The cost of heating your home is expensive and is likely to become even more so as time goes on. For that reason, it's definitley worth exploring the different heating options available to see if you can maximise efficency and cut down on costs. One of the big questions peope have is whether gas or electric heating is better and if they might save money by switching systems.
If you have a gas powered central heating system and are thinking about switching to electric heating then please read on. We'll lay out the pros and cons of both types of system so you can see which is right for you.
Gas central heating
By gas central heating, we're referring to a system that includes a gas-fired boiler and pump whereby hot water is distributed around your home through a network of pipes into your wall-mounted radiators. You may well also have a thermostat to control the general temperature and possibly thermostatic radiator valves to set the temperature in each room. This is the most common type of heating system in the UK.
- Temperature speed - A modern and well-maintained gas central heating system in a well-insulated home will get your rooms up to your desired temperature very quickly when compared to an electric system. The hot water that flows in and out of your radiators will also maintain your desired temperature in a very efficient manner, even more so if you have thermostatic radiator valves installed. When you come home to a cold house in the winter months, having a heating system that gets your home feeling cosy fast becomes very important.
- Low(ish) running costs - When we say 'low cost', it is obviously relative to what the general costs of energy are within the market and that is always subject to change. However, gas is generally a cheaper energy source per unit than electricity, so having an efficient gas-powered central heating system will usually work out cheaper than electric heating on a monthly basis. New combi boilers operate at over 90% efficiency which is a huge improvement when compared to old boilers in decades gone by. A modern gas central heating syste can be very efficient and maximise the heating you get for your money.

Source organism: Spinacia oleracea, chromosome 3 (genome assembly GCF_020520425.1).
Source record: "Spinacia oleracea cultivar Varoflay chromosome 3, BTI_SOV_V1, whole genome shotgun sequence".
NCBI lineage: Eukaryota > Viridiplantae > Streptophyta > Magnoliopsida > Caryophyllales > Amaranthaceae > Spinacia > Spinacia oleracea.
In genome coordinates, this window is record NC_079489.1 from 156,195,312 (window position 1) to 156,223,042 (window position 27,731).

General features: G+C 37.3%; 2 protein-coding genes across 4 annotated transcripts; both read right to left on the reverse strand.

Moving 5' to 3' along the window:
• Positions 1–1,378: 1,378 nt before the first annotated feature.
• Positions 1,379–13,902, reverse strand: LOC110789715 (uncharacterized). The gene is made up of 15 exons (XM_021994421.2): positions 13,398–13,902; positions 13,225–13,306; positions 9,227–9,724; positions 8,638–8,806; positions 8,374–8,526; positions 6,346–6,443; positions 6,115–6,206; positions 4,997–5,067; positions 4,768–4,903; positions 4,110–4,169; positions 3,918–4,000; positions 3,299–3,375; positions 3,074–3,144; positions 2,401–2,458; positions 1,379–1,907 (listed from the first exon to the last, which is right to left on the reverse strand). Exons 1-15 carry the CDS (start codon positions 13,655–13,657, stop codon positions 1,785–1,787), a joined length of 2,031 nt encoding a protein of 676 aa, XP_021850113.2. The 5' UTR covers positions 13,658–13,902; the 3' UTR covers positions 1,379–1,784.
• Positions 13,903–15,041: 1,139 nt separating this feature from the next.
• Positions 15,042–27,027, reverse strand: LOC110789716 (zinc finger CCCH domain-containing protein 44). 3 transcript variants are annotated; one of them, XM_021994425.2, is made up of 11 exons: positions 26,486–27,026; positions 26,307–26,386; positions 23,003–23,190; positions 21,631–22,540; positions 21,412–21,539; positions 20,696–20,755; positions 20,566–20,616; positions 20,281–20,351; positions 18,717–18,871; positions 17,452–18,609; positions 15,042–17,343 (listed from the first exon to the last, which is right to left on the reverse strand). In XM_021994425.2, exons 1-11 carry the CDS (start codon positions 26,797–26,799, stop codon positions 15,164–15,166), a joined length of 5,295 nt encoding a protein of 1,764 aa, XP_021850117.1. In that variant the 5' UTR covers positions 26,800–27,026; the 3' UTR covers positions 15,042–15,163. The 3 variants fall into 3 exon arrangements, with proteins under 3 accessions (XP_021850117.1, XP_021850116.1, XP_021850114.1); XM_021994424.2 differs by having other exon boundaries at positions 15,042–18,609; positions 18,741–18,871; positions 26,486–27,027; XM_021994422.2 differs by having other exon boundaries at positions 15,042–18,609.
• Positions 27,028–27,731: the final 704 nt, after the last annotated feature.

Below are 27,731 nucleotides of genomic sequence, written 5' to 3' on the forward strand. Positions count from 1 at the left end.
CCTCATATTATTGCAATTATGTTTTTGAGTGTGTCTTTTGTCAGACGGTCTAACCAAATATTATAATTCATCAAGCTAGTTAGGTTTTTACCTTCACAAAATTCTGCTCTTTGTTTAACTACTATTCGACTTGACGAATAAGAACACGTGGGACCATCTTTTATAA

- Wealth of knowledge - Gas-powered heating systems are the most popular type of heating in the UK. There are a huge amount of Gas-Safe heating engineers who know these systems inside out. This means that repairs are easy in the event of a heating breakdown and these professionals are great at making gas central heating systems run as efficiently as possible.
- Huge choice of styles - Because this is the UK's most popular type of heating system, there is a massive choice of radiator sizes and styles available. In fact, the variety of rads and rails have never been greater, meaning you will virtually always be able to get the exact type of radiator you want to fit in with your heating needs and interior design preferences.
- Nordic 2 Column Horizontal Radiator, White, 600mm x 159mmSale £43.43 Was £48.25
- Nordic 3 Column Horizontal Radiator, White, 600mm x 159mmSale £43.43 Was £48.25
- Nordic 2 Column Horizontal Radiator, White, 750mm x 159mmSale £45.31 Was £50.35
- Nordic 3 Column Horizontal Radiator, White, 500mm x 159mmSale £46.26 Was £51.40
- High set-up costs - If you're installing a brand new gas central heating system from scratch (or replacing an old one) then it can be very expensive initially. A new gas-fired boiler can cost a lot, as can some designer radiators. If your property has never had a gas central hetaing system installed then all of the pipework will also need to be put in across the home. While the monthly costs are usually lower than an electric system, the expenve up-front installation costs can put a lot of people off.